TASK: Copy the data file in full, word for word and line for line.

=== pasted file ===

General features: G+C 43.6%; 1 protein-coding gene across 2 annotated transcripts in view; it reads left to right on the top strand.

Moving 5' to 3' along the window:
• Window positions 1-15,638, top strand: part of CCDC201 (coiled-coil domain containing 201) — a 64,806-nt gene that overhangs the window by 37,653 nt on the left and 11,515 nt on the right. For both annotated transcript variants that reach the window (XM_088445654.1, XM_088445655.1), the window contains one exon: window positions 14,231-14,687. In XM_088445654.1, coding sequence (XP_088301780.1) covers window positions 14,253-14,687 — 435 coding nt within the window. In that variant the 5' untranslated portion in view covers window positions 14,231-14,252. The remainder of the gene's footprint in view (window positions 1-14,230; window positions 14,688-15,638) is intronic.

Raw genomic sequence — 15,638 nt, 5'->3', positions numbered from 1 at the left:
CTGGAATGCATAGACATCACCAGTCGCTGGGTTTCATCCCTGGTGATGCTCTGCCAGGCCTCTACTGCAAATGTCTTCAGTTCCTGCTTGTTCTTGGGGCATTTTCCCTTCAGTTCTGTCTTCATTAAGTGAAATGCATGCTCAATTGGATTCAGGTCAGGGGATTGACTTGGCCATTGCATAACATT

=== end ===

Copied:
General features: G+C 43.6%; 1 protein-coding gene across 2 annotated transcripts in view; it reads left to right on the top strand.

Moving 5' to 3' along the window:
• Window positions 1-15,638, top strand: part of CCDC201 (coiled-coil domain containing 201) — a 64,806-nt gene that overhangs the window by 37,653 nt on the left and 11,515 nt on the right. For both annotated transcript variants that reach the window (XM_088445654.1, XM_088445655.1), the window contains one exon: window positions 14,231-14,687. In XM_088445654.1, coding sequence (XP_088301780.1) covers window positions 14,253-14,687 — 435 coding nt within the window. In that variant the 5' untranslated portion in view covers window positions 14,231-14,252. The remainder of the gene's footprint in view (window positions 1-14,230; window positions 14,688-15,638) is intronic.

Raw genomic sequence — 15,638 nt, 5'->3', positions numbered from 1 at the left:
CTGGAATGCATAGACATCACCAGTCGCTGGGTTTCATCCCTGGTGATGCTCTGCCAGGCCTCTACTGCAAATGTCTTCAGTTCCTGCTTGTTCTTGGGGCATTTTCCCTTCAGTTCTGTCTTCATTAAGTGAAATGCATGCTCAATTGGATTCAGGTCAGGGGATTGACTTGGCCATTGCATAACATT